Some practical reflections:


Hierarchy of Needs: what to start with?


Maslow’s hierarchy of needs is a theory in psychology, proposed by Abraham Maslow in his 1943 paper   ”A Theory of Human Motivation”. Maslow subsequently extended the idea to include his observations of humans’ innate curiosity. His theories parallel many other theories of human developmental psychology, all of which focus on describing the stages of growth in humans.

Each of us is motivated by needs. Our most basic needs are inborn, having evolved over tens of thousands of years. Abraham Maslow’s Hierarchy of Needs helps to explain how these needs motivate us all.

The Hierarchy of Needs states, that we must satisfy each need in turn, starting with the first, which deals with the most obvious needs for survival itself.

Only when the lower order needs of physical and emotional well-being are satisfied are we concerned with the higher order needs of influence and personal development.

Conversely, if the things that satisfy our lower order needs are swept away, we are no longer concerned about the maintenance of our higher order needs.

1. Biological and Physiological needs – air, food, drink, shelter, warmth, sex, sleep, etc.

2. Safety needs – protection from elements, security, order, law, limits, stability, etc.

3. Belongingness and Love needs – work group, family, affection, relationships, etc.

4. Esteem needs – self-esteem, achievement, mastery, independence, status, dominance, prestige, managerial responsibility, etc.

5. Self-Actualization needs – realising personal potential, self-fulfillment, seeking personal growth and peak experiences.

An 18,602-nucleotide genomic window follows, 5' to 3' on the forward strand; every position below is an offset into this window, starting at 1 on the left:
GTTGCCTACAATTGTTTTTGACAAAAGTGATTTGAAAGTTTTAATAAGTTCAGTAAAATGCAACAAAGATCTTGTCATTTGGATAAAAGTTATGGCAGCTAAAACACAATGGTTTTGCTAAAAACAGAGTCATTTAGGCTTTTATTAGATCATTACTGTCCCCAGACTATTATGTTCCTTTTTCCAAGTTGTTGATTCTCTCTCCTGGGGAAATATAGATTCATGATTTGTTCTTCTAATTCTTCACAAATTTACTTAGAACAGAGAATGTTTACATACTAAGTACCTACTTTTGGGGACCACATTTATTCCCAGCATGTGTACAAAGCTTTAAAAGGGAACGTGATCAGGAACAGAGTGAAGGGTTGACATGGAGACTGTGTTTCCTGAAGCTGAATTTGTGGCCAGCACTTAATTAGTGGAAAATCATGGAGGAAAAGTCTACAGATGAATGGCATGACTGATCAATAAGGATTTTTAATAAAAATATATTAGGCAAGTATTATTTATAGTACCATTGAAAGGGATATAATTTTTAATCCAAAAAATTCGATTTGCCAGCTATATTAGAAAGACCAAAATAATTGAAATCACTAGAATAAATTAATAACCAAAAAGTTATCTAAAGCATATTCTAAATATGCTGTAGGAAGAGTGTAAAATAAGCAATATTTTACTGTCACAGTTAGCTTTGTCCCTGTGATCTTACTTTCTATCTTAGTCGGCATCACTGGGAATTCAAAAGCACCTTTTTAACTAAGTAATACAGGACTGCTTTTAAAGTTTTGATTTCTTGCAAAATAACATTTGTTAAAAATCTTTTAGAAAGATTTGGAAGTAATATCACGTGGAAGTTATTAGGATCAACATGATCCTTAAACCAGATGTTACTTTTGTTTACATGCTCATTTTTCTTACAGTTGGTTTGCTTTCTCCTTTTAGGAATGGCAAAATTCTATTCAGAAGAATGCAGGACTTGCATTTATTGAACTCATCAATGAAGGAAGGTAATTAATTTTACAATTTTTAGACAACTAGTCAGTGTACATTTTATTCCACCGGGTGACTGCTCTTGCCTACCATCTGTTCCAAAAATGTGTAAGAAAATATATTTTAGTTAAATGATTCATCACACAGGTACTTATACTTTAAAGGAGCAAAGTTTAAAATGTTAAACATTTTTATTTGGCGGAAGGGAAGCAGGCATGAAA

This is the definitive and original Maslow’s Hierarchy of Needs.


 the hierarchy has been criticized, as the major extensive researches, based on Maslow’s theory, revealed little evidence for the ranking of needs Maslow described, or even for the existence of a definite hierarchy at all.

 Chilean economist and philosopher Manfred Max-Neef has argued fundamental human needs are non-hierarchical, and are ontologically universal and invariant in nature. Apart of the condition of being human, poverty, he argues, may result from any one of these needs being frustrated, denied or unfulfilled.

 The order in which the hierarchy is arranged (with self-actualization as the highest order need) has been criticised as being ethnocentric by Geert Hofstede.

Hofstede’s criticism of Maslow’s pyramid as ethnocentric may stem from the fact that Maslow’s hierarchy of needs neglects to illustrate and expand upon the difference between the social and intellectual needs of those raised in individualistic societies and those raised in collectivist societies. Maslow created his hierarchy of needs from an individualistic perspective, being that he was from the United States, a highly individualistic nation.

The needs and drives of those in individualistic societies tend to be more self-centred than those in collectivist societies, focusing on improvement of the self, with self-actualization being the apex of self-improvement. Since the hierarchy was written from the perspective of an individualist, the order of needs in the hierarchy with self actualization at the top is not representative of the needs of those in collectivist cultures. In collectivist societies, the needs of acceptance and community will outweigh the needs for freedom and individuality.

Maslow’s hierarchy has also been criticized as being individualistic because of the position and value of sex on the pyramid. Maslow’s pyramid puts sex on the bottom rung of physiological needs, along with breathing and food. It views sex from an individualistic and not collectivist perspective: i.e., as an individualistic physiological need that must be satisfied before one moves on to higher pursuits. This view of sex neglects the emotional, familial and evolutionary implications of sex within the community.

The hierarchy has been also criticized because of the obvious exceptions to the unidirectional nature of the sets of needs (the idea of prepotency).